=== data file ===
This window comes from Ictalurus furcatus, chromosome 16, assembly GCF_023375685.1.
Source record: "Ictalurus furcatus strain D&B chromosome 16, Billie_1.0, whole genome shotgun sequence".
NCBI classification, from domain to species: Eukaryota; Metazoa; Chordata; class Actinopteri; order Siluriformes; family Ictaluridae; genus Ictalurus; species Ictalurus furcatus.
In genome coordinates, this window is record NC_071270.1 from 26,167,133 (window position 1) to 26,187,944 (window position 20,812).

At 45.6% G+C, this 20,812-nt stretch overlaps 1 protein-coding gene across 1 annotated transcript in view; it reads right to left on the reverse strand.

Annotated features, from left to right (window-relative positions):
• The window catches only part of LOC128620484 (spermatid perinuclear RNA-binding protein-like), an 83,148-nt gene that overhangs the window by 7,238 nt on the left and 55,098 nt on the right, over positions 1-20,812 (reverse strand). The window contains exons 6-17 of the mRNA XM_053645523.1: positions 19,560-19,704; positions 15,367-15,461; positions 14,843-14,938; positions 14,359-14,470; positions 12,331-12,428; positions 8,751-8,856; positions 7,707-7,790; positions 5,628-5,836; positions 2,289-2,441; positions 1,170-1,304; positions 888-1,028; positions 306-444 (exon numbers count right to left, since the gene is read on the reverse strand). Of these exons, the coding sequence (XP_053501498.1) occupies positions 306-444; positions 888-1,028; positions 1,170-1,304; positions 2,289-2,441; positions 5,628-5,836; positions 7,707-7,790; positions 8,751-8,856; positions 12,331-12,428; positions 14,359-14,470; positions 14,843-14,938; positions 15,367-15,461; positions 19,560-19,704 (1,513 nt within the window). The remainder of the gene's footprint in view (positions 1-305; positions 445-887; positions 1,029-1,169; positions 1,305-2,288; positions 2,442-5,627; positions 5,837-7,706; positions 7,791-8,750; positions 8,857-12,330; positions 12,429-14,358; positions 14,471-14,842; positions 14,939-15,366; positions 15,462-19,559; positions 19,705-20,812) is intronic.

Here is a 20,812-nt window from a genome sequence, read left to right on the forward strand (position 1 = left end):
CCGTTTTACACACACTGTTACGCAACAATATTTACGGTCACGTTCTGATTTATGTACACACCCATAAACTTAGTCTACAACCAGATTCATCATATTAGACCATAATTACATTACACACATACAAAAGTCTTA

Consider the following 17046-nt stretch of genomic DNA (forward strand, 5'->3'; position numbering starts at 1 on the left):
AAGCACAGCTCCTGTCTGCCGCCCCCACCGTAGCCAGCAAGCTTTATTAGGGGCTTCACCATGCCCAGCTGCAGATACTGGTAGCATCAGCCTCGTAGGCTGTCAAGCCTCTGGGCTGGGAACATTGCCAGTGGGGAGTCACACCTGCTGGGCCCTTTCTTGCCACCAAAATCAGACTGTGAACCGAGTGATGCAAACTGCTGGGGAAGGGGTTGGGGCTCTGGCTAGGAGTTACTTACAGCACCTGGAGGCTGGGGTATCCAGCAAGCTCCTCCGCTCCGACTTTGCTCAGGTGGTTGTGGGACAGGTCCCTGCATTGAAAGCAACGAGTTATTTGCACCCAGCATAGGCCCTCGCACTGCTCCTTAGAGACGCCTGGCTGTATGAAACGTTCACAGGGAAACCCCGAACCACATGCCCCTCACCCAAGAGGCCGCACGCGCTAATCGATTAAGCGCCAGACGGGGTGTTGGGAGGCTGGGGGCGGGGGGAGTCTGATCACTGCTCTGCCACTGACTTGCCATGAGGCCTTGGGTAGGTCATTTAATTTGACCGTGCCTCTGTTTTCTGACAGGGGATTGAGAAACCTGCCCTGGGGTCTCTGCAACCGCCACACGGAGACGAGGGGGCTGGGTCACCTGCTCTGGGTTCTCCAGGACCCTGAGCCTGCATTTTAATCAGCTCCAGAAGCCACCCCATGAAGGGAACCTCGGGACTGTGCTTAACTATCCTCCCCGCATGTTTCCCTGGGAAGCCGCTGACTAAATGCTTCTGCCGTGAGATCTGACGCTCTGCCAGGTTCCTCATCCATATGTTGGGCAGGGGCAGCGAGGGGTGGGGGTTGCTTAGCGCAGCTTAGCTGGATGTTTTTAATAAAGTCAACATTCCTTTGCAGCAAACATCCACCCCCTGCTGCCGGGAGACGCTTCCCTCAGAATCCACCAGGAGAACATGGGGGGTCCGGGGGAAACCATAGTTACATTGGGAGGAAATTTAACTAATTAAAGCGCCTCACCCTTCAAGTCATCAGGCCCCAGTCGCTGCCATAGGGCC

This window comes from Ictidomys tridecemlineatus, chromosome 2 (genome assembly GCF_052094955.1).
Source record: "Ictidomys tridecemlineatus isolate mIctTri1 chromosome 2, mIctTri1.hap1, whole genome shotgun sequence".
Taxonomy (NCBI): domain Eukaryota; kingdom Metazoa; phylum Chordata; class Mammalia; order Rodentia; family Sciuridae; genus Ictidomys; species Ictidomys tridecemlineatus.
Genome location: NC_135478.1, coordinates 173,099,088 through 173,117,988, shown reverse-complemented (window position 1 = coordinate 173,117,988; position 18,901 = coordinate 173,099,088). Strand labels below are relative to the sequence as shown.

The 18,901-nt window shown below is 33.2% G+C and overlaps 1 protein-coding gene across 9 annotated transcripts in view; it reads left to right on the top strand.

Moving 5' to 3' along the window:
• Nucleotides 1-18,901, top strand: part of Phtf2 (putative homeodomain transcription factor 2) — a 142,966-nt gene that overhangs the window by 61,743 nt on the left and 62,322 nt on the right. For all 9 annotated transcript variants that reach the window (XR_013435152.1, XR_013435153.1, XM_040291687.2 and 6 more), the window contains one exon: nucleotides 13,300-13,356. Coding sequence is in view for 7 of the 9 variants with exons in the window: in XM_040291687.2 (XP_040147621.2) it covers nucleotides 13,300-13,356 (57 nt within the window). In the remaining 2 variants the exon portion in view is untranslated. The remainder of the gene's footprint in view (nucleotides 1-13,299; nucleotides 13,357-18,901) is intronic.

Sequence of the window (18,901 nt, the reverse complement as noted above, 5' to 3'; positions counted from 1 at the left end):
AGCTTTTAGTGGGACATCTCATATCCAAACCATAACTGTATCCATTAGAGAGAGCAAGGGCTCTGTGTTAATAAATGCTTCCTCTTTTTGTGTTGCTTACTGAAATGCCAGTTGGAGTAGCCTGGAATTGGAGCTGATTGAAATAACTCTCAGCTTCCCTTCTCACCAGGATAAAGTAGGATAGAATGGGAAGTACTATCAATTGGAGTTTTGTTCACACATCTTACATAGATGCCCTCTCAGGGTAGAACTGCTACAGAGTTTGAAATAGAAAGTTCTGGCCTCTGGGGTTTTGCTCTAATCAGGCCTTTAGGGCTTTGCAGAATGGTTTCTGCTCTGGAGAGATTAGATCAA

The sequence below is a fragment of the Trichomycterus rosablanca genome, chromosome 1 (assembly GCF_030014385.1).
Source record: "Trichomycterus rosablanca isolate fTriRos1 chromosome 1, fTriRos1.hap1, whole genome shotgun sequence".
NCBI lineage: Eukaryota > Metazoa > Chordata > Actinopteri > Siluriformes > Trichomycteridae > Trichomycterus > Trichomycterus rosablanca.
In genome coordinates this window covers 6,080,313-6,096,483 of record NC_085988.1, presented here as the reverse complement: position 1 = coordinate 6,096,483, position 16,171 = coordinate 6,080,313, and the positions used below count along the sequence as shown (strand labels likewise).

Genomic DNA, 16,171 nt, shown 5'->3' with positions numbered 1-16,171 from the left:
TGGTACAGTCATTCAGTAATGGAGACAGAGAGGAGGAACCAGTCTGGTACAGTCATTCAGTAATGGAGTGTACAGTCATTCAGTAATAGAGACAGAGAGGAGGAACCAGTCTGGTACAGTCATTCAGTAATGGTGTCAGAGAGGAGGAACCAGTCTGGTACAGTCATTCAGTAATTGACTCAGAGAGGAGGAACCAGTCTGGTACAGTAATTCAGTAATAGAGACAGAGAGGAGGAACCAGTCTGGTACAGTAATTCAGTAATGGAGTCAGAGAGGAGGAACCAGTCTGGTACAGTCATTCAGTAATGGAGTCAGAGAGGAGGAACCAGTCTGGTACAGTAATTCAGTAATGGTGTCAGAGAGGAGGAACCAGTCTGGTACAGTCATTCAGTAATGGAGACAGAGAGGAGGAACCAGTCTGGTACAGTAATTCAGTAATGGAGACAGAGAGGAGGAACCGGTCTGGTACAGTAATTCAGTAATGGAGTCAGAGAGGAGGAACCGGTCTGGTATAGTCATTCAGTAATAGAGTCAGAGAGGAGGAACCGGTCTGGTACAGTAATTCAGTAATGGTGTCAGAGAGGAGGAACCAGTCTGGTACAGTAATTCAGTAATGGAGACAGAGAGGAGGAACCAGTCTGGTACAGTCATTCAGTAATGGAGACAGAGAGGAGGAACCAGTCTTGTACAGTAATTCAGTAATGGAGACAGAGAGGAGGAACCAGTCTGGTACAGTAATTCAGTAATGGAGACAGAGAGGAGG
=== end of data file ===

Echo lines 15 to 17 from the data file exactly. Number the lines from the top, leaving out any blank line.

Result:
Genome location: NC_135478.1, coordinates 173,099,088 through 173,117,988, shown reverse-complemented (window position 1 = coordinate 173,117,988; position 18,901 = coordinate 173,099,088). Strand labels below are relative to the sequence as shown.

The 18,901-nt window shown below is 33.2% G+C and overlaps 1 protein-coding gene across 9 annotated transcripts in view; it reads left to right on the top strand.

Moving 5' to 3' along the window: